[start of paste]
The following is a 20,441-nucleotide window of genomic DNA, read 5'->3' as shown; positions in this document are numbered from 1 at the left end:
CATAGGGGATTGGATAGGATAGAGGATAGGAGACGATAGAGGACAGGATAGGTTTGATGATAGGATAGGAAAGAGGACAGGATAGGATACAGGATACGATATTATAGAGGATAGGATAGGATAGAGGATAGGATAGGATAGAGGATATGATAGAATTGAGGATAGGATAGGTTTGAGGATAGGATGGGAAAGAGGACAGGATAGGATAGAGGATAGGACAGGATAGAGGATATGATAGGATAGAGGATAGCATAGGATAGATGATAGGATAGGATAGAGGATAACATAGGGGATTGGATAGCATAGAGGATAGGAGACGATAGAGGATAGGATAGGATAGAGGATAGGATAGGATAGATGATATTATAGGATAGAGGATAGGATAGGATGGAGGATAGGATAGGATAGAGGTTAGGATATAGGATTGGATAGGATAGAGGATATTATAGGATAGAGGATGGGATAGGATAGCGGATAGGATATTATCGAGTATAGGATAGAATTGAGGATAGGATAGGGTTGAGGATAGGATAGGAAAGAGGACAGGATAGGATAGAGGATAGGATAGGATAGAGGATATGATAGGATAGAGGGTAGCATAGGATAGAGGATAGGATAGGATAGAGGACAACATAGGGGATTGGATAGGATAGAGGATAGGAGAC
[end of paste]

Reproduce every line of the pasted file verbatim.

The following is a 20,441-nucleotide window of genomic DNA, read 5'->3' as shown; positions in this document are numbered from 1 at the left end:
CATAGGGGATTGGATAGGATAGAGGATAGGAGACGATAGAGGACAGGATAGGTTTGATGATAGGATAGGAAAGAGGACAGGATAGGATACAGGATACGATATTATAGAGGATAGGATAGGATAGAGGATAGGATAGGATAGAGGATATGATAGAATTGAGGATAGGATAGGTTTGAGGATAGGATGGGAAAGAGGACAGGATAGGATAGAGGATAGGACAGGATAGAGGATATGATAGGATAGAGGATAGCATAGGATAGATGATAGGATAGGATAGAGGATAACATAGGGGATTGGATAGCATAGAGGATAGGAGACGATAGAGGATAGGATAGGATAGAGGATAGGATAGGATAGATGATATTATAGGATAGAGGATAGGATAGGATGGAGGATAGGATAGGATAGAGGTTAGGATATAGGATTGGATAGGATAGAGGATATTATAGGATAGAGGATGGGATAGGATAGCGGATAGGATATTATCGAGTATAGGATAGAATTGAGGATAGGATAGGGTTGAGGATAGGATAGGAAAGAGGACAGGATAGGATAGAGGATAGGATAGGATAGAGGATATGATAGGATAGAGGGTAGCATAGGATAGAGGATAGGATAGGATAGAGGACAACATAGGGGATTGGATAGGATAGAGGATAGGAGAC